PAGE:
Bristol County Jail in North Dartmouth, Massachusetts is undergoing an unprecedented crisis. Inmates in the institution are committing suicide in record numbers. Lawsuits are piling up as grieving families seek answers and accountability. For many, the buck stops with one man: Sheriff Thomas Hodgson, a tough as nails law enforcer who is the longest serving sheriff in the state. "American Sheriff" exposes Hodgson's apathetic response to the suicide epidemic, and the aggressive tactics that made it possible.
There are more than 3,000 sheriffs in the United States, and in many instances they operate with complete autonomy. Such is the case with Hodgson, who has worked feverishly to implement stricter regulations on county inmates.
Taking away privileges such as television, weightlifting or an abundance of food might seem benign to some, but other reforms that endanger basic human comforts and health are drawing a considerable amount of ire among critics. Operating well above capacity, the inmates exist in crammed environments. Many of them are forced to sleep on the floor. Even more egregious is the treatment of the mentally ill population. These inmates are often deprived of their medications and placed in solitary confinement, a punishment that only exacerbates their fragile mental state. Cries for help frequently go unheeded.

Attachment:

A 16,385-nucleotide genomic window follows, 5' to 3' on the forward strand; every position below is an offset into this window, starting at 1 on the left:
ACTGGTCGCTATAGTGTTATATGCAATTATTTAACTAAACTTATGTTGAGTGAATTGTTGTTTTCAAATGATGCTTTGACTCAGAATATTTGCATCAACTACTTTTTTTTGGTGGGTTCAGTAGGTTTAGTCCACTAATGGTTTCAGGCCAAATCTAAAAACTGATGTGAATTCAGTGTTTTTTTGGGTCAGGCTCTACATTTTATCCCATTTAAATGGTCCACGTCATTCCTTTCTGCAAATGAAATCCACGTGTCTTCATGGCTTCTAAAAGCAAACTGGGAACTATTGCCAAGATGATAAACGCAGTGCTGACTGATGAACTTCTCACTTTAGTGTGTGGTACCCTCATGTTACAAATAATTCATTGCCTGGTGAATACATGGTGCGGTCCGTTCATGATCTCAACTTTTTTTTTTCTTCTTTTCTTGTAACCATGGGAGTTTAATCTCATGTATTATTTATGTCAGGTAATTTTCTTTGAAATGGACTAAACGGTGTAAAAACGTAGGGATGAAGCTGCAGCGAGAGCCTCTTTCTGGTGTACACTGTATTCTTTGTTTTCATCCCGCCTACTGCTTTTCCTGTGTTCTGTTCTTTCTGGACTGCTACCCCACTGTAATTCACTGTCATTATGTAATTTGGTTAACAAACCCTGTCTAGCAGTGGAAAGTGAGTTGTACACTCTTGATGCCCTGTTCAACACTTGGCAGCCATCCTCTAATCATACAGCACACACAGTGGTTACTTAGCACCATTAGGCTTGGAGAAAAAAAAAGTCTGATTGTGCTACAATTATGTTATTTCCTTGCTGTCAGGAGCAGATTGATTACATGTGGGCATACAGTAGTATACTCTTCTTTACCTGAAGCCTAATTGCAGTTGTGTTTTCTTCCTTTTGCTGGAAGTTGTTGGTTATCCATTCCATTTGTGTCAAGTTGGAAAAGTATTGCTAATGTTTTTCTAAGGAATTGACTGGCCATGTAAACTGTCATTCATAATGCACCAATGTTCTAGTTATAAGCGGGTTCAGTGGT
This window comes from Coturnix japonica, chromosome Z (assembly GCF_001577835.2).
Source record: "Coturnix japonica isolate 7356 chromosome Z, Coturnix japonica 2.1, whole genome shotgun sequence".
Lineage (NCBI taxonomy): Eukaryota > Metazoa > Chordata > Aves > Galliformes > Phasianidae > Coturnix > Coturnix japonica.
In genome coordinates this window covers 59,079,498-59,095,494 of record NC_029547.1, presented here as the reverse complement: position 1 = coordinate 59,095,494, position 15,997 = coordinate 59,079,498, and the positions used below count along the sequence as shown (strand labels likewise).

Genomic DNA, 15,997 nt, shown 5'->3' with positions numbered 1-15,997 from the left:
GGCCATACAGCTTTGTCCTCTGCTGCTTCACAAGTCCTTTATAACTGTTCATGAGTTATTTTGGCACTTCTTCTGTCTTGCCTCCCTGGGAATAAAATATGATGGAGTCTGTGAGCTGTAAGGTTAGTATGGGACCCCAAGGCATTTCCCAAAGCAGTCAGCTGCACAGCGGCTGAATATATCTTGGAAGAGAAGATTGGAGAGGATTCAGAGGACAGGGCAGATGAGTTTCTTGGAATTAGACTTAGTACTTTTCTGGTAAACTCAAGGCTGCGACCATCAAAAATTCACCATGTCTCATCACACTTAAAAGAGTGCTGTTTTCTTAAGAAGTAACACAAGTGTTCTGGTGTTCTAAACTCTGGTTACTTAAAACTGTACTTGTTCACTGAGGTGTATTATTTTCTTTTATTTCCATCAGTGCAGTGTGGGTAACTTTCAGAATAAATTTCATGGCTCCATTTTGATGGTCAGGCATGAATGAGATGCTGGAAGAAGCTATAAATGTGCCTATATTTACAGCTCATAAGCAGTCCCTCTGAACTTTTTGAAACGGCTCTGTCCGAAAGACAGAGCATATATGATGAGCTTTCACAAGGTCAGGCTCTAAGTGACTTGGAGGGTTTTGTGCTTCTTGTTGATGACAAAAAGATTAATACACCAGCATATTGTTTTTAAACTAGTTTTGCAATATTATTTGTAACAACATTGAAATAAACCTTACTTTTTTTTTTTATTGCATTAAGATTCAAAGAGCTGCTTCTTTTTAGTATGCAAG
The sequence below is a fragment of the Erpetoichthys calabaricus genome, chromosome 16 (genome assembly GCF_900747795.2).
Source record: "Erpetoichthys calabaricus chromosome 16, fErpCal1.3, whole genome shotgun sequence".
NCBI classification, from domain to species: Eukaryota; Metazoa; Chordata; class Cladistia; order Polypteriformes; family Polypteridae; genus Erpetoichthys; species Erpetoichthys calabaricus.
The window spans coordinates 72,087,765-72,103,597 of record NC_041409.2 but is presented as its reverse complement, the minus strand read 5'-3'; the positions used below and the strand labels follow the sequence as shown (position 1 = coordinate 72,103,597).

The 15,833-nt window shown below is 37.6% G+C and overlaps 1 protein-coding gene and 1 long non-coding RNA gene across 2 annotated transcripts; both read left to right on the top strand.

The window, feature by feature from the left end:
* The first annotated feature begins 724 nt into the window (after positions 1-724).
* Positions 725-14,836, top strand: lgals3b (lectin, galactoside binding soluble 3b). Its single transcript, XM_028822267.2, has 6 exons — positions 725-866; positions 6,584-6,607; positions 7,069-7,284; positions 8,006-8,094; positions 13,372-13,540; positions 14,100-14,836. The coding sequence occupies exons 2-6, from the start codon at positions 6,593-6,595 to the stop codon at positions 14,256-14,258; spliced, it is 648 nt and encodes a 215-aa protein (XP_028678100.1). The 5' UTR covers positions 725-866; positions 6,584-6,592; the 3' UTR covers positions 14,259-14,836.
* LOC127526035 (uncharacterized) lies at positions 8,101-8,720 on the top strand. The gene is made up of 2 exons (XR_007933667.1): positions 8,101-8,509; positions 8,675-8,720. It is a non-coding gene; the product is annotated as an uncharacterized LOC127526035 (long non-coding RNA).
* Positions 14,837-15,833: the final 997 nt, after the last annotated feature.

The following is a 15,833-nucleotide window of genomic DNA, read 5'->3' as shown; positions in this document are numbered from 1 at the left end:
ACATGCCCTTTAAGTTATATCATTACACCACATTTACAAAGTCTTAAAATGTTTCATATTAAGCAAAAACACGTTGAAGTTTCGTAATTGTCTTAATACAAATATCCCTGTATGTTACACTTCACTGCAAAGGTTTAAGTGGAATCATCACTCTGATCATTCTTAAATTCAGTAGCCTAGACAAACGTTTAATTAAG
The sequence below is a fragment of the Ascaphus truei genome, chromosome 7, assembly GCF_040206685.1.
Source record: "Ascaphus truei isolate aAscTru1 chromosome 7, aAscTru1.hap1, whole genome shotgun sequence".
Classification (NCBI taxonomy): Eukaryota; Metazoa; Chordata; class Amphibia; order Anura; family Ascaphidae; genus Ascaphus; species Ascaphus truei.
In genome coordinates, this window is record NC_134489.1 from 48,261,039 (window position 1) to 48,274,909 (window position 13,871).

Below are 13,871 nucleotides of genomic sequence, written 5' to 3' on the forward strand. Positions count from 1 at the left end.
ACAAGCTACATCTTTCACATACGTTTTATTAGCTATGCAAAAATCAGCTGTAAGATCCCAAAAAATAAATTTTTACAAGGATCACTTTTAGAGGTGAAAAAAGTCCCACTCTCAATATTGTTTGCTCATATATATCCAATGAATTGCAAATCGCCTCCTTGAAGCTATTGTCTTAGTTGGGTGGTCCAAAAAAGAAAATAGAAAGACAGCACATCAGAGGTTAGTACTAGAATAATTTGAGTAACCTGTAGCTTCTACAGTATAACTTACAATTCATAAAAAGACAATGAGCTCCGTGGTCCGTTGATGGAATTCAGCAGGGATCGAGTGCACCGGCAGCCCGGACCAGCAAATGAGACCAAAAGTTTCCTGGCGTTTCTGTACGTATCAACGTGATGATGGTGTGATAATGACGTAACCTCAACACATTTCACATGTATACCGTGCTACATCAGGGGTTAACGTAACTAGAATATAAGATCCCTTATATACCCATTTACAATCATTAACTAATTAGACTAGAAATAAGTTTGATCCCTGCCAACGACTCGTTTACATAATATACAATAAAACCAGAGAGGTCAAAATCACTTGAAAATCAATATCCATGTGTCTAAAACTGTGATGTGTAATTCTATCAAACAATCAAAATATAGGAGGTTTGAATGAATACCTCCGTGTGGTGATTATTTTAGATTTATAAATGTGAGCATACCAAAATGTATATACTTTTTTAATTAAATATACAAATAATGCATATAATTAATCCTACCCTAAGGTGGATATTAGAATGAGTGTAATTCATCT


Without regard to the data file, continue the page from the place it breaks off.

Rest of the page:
What's happening in Bristol County is not an anomaly. In a system devoid of checks and balances, a culture of abuse and mismanagement has been allowed to fester in many communities across the country. The filmmakers witness this firsthand as they travel to New Iberia, Louisiana. There, the sheriff and his deputies appear to operate with absolute impunity. According to many of the film's most persuasive interview subjects, their abuses are motivated in large part by racial animus, and expressed through bursts of extreme physical violence, deplorable living conditions, and sadistic exercises designed to humiliate and degrade.
Our elected law enforcement officials are not above the law themselves, yet many feel empowered to behave as though they are. By shining a light on their misconduct, "American Sheriff" encourages voting citizens to implement a little reform of their own when they arrive at the ballot box.